Cássio Vasconcellos’ digitally-manipulated photographs take on a new meaning after the pandemic
Words by Hugh Metcalf
In creating his Collectives series, Brazilian photographer Cássio Vasconcellos took hundreds if not thousands of aerial photographs from a helicopter, before painstakingly editing the images together over hundreds of hours. By adjusting individual elements, scale, perspective and the light of the photographs, he could then piece together complex and surreal-yet-believable landscapes.
While Vasconcellos’ work was done over a 10-year period, in the aftermath of the COVID-19 outbreak, his exploration of crowded spaces and urban environments takes on an eerie new significance.
His image Airport, for example, conjures an imaginary airport where every plane is grounded – a once dystopian imagining, which could now well be a newspaper photo from the past year. In other images, such as a pointillist-style sea of people, seemingly endless, his work speaks to our fear of crowds since the coronavirus outbreak.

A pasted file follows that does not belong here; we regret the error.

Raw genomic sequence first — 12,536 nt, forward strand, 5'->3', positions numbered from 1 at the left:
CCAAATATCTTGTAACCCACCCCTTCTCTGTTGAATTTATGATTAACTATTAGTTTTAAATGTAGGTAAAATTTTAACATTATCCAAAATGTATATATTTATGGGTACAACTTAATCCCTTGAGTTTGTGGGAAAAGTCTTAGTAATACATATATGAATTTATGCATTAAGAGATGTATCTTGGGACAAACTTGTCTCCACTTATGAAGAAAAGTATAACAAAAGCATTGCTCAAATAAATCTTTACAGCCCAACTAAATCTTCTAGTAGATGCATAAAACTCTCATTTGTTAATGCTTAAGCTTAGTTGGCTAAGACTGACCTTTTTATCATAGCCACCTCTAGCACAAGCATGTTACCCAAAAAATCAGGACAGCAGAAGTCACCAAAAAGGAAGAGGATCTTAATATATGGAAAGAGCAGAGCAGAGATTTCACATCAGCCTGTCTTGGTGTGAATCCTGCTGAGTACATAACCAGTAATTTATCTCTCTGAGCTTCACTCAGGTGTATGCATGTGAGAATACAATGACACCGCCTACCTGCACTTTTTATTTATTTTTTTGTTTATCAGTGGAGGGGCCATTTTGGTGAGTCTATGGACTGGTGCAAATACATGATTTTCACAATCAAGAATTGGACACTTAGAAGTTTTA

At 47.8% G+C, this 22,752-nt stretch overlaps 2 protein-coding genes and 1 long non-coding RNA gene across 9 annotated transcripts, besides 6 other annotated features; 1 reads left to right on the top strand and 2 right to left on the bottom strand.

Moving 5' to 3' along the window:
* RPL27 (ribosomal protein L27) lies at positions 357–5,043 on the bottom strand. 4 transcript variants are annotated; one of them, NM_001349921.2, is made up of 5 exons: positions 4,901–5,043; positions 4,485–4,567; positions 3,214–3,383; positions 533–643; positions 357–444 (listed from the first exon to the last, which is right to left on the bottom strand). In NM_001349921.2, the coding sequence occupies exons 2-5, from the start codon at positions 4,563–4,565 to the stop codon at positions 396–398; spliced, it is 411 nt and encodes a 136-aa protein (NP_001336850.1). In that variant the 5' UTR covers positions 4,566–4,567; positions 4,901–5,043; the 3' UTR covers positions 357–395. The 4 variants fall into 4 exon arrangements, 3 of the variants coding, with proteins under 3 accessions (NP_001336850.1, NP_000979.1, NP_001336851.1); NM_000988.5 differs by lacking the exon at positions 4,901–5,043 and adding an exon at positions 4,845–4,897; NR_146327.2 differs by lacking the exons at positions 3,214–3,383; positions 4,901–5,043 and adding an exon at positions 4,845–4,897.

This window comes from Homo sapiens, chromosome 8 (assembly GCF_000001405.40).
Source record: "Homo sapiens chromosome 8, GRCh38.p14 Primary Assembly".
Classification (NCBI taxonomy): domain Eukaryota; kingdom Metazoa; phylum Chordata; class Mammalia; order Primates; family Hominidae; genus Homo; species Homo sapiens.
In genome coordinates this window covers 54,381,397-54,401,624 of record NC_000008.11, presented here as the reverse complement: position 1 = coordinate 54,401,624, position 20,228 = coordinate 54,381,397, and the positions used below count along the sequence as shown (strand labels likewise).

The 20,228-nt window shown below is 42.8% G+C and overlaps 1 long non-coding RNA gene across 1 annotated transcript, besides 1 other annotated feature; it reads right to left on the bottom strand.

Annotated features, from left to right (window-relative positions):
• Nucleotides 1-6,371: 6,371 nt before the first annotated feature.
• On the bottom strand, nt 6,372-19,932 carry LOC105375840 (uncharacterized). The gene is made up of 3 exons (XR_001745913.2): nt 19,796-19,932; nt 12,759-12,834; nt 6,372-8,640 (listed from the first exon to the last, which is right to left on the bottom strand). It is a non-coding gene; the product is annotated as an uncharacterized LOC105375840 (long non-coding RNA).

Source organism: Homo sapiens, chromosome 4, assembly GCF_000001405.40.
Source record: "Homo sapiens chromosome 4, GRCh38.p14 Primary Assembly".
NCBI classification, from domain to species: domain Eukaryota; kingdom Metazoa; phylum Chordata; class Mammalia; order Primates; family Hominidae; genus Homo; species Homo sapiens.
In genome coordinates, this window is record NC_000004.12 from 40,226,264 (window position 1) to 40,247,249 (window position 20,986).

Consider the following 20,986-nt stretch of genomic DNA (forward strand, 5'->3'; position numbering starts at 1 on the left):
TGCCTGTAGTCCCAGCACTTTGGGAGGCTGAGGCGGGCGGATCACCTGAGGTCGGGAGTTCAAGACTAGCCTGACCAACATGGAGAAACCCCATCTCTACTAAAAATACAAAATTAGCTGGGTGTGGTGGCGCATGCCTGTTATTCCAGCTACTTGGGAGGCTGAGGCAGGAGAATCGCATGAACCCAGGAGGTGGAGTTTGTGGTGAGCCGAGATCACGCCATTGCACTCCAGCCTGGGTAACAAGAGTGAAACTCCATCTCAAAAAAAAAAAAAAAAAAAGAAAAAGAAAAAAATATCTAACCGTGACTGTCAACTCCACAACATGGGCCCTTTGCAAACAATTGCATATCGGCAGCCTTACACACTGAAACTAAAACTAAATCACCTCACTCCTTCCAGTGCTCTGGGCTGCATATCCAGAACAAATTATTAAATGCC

Collectives, a visual essay edited by Lucas Lenci and Andre Matarazzo, presents these photographs in a new light with the addition of graphic design interventions by Kenzo Mayama Kramarz that aim to reframe the images with a 2020 perspective. The graphics sit alongside the photographs in many spreads, bringing the concept of distancing into the equation, reminiscent of the new design language of social distancing that the pandemic has generated.
The project is one out of a series of eight photography books under the publishing banner of Quarantine Books, all created and edited remotely. The books can be purchased from the website, with all proceeds going to Projeto Rizoma – a project which seeks to help Brazil’s most vulnerable who have been severely impacted by COVID-19.
Photos by Cássio Vasconcellos, courtesy of Quarantine Books